Scott Lynch- Giddings: I was a musician in high school, playing bass in the pit orchestra and secretly envying those kids brave enough to get up on stage.  I didn’t come to it myself until my second year of college in 1977.  I hadn’t declared a major yet and at the time I was dabbling in Egyptology of all things.  Theatre seemed a lot livelier, so I went for it.  It was mostly my love of Shakespeare that drew me in.  I’ve been lucky over the years to have acted in over half his plays.

SKSM: How did you become involved in Gray matter Dollar Baby film?

Scott Lynch- Giddings: In 2008 I acted with Adrian DiGiovanni in The Nest, a short film directed by Tim Zwica.  A couple years later Adrian was an initial producer of Gray Matter, and he pulled me in to read for Henry.

SKSM: What do you think it is about the story that attracts people so much?

Scott Lynch- Giddings: It’s so elemental.  The bone cold chill of winter, a tense trek through a dark forest, a mysterious house in a remote setting.  It has the feel of a scary story told in hushed voices around a campfire.

SKSM: Did you have to audition for the part or was it written directly for you?

Scott Lynch- Giddings: Well, since Stephen King created the character of Henry, it definitely wasn’t written for me!

SKSM: You worked with Red Clark on this film, how was that?

Scott Lynch- Giddings: I loved working with Red.  He’s very creative, patient, focused, and a real sweetheart besides.

SKSM: Was there any funny or special moment when they made the movie that you would like to tell me about?

Scott Lynch- Giddings: I’ll always remember being captured and dragged to my demise.  I was dragged across the floor by crew, of course, not a monster.  I can’t think how many times we reshot that.  I could say it was “a real drag,” and yeah, it was uncomfortable for sure.  But you’ll never forget even pretending to be dragged to a horrible death.  All those interior shots were legitimately creepy.  Skulking around in dark rooms, the beams of our flashlights dancing across the walls.  It really put you in the mood.

Another thing I recall is our pick-up shots in the woods.  We needed to reshoot some things long after the snow was gone, but Red recreated it with white material stretched out through the woods strictly within the camera shot.  At the time I thought this can’t work, but it totally does.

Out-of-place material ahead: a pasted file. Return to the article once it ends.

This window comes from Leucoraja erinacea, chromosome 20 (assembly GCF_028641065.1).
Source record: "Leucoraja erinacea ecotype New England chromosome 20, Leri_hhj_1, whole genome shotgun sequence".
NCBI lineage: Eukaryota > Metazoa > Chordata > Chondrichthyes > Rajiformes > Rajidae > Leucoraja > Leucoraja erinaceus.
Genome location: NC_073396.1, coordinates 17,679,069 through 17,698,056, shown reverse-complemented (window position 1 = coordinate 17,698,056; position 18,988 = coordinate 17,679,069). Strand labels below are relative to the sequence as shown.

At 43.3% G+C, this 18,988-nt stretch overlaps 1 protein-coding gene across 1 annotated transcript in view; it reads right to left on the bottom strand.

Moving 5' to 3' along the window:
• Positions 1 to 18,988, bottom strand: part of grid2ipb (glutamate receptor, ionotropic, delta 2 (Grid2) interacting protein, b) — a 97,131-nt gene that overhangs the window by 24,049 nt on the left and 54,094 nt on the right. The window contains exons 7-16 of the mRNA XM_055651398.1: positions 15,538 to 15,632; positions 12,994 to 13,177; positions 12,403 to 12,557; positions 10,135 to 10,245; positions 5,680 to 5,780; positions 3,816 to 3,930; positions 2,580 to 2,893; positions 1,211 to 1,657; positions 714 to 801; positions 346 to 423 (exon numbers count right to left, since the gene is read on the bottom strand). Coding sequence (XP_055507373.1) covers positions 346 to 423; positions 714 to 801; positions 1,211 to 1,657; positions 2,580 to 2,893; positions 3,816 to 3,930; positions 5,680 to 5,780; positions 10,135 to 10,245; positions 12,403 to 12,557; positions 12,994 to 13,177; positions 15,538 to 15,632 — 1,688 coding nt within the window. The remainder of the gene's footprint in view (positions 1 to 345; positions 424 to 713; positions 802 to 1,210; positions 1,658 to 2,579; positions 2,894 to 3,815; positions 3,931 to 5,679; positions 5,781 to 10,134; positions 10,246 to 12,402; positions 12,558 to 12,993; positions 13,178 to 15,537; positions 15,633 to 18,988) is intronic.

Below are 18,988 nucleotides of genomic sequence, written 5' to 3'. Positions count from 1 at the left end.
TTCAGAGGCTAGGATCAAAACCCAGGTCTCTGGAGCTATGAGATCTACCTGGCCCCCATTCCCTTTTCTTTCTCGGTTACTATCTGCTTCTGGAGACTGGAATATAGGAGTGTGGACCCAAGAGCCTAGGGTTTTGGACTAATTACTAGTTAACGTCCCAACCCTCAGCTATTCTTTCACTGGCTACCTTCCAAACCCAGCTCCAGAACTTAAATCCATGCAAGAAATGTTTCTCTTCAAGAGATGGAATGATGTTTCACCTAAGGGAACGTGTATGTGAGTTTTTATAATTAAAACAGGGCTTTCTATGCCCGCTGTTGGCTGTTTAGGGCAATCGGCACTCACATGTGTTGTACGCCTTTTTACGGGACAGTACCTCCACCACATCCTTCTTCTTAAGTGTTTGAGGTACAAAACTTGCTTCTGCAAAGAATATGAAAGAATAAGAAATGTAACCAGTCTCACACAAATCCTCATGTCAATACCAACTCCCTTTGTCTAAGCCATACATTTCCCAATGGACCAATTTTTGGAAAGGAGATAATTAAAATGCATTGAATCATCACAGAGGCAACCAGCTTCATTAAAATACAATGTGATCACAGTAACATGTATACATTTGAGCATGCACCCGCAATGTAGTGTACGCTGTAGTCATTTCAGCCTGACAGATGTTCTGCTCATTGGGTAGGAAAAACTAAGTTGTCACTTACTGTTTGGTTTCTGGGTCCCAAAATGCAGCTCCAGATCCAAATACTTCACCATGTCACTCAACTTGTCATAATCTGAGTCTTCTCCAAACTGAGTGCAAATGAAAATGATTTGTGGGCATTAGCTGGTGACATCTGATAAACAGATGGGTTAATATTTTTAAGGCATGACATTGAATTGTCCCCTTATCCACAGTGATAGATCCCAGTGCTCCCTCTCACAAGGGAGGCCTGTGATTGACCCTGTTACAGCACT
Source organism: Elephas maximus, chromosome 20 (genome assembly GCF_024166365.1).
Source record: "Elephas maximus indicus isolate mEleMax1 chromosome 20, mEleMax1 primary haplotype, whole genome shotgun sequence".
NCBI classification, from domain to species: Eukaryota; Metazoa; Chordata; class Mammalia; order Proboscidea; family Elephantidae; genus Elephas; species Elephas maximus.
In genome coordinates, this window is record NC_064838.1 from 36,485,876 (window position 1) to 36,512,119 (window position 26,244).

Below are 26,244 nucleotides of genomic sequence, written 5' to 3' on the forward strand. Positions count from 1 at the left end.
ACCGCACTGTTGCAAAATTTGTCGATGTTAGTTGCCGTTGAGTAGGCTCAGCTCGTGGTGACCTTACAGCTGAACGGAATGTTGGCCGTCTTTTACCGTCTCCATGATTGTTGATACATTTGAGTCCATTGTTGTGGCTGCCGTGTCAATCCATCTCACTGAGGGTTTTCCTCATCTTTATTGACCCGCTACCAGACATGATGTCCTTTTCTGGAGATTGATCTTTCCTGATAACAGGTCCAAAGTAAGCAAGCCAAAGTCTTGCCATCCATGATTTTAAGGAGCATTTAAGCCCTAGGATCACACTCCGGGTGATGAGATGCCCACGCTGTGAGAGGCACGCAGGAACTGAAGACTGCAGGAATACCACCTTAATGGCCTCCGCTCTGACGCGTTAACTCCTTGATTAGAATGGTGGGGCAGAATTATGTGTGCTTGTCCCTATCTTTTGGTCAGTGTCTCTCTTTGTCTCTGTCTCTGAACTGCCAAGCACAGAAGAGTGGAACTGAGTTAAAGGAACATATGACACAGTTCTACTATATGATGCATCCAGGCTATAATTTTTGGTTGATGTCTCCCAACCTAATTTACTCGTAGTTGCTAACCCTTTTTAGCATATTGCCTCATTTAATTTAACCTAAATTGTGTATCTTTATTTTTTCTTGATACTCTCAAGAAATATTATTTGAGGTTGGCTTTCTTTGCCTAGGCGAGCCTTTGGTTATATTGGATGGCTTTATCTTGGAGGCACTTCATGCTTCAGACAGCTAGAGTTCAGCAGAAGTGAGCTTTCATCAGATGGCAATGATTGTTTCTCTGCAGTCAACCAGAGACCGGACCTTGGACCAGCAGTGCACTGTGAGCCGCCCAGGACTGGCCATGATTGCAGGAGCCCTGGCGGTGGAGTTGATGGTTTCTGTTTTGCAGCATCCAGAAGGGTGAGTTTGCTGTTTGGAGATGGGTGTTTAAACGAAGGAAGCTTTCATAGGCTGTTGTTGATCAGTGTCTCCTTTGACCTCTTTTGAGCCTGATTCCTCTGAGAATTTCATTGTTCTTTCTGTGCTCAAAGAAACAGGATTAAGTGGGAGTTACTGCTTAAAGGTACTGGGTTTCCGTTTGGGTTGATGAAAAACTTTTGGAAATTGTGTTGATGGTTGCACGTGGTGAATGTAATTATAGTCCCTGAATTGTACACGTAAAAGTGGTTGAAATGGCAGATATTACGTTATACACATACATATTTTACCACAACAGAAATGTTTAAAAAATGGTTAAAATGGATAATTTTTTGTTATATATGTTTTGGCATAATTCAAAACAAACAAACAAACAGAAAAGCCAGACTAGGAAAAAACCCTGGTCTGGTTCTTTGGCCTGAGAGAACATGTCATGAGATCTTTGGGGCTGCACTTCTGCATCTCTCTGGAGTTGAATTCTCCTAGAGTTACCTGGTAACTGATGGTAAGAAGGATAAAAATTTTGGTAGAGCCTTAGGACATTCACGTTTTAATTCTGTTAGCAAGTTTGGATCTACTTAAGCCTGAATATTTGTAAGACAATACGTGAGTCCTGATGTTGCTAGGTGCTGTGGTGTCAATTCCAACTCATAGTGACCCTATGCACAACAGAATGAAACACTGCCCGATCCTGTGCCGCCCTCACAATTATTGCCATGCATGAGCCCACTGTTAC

SKSM: Do you still have any contact with the crew/cast from that time? If so with who?

Scott Lynch- Giddings: I’ve stayed in touch with Red and with Aaron Christensen (Bertie).  Aaron does a Scare-a-thon fundraiser every October when he solicits pledges for every horror movie he watches and reviews online over the course of the month leading up to Halloween, so we always reconnect then at least.

SKSM: What are you working on nowadays?

Scott Lynch- Giddings: I directed a production of Steve Martin’s play Picasso at the Lapin Agile a couple months ago.  My last on-camera work was a promotion called Cards Against Humanity Hacks the Election, which is still on YouTube and was a lot of fun to shoot.  Nothing in the works right now though, what with the Covid-19 lockdown.

SKSM: Are you a fan of Stephen King’s work?

Scott Lynch- Giddings: Definitely.  I’ve read over ten of his novels and one short story collection, though it didn’t include Gray Matter.  He’s always been a terrific writer, and I think he’s doing some of his best work these days, like Finders Keepers and The Outsider.  During the coronavirus crisis I decided to reread The Stand—which may have been a mistake! Combined with the actual news on TV, it was beyond unnerving.

SKSM: What is one thing people would be surprised to know about you?

Scott Lynch- Giddings: In the last few years I developed an obsession with cephalopods, and octopuses in particular.  I’ve gotten to handle a giant Pacific octopus named Petunia and been bitten by a Caribbean dwarf I found in the surf.  I now volunteer on weekends as a docent at Chicago’s Shedd Aquarium just so I can connect with other octopus fans.  (And no, they are not monsters.  They can actually be quite sweet.)

SKSM: Thanks for taking the time to answer my questions. Is there anything you want to say to the fans that read this interview?

Scott Lynch- Giddings: I hope you enjoy Gray Matter.  It was a long process but great fun to work on.  While not a huge fan of horror movies myself, I have to say that acting in them has been the most fun I’ve ever had on camera.

 

He played in Matthew Maio Mackay‘s Dollar Baby A Tale of the Laundry Game as Rocky.

SKSM: Could you start with telling me a little bit about yourself? Who are you and what do you do?

Marc Clement: My name is Marc Clement, I an Actor, writer, director, cinematographer, editor, singer, songwriter, bass player. I have a theatre company called STARC PRODUCTIONS with my partner Stefanie Rossi. STARC puts on 3 shows a year and had been up for many awards and winning a few also. I also teach acting and have made many short films.

SKSM: When did you know you wanted to become an actor?

Marc Clement: I have been acting for as long as I can remember, having my first lead role at 5 in school and it grew from there. Having been nominated for best actor in South Australia last year I feel I am definitely on the right path in life and would do nothing else.

SKSM: How did you become involved in A tale of the laundry game Dollar Baby film?

Marc Clement: I first met Matthew during a project I am working on had him for work experience and since then Matthew has proven himself to be a force in the industry working relentlessly and producing some amazing work.

SKSM: What do you think it is about the story that attracts people so much?

Marc Clement: It’s the typical clever, suspenseful writing of Stephen King that keeps readers and watchers guessing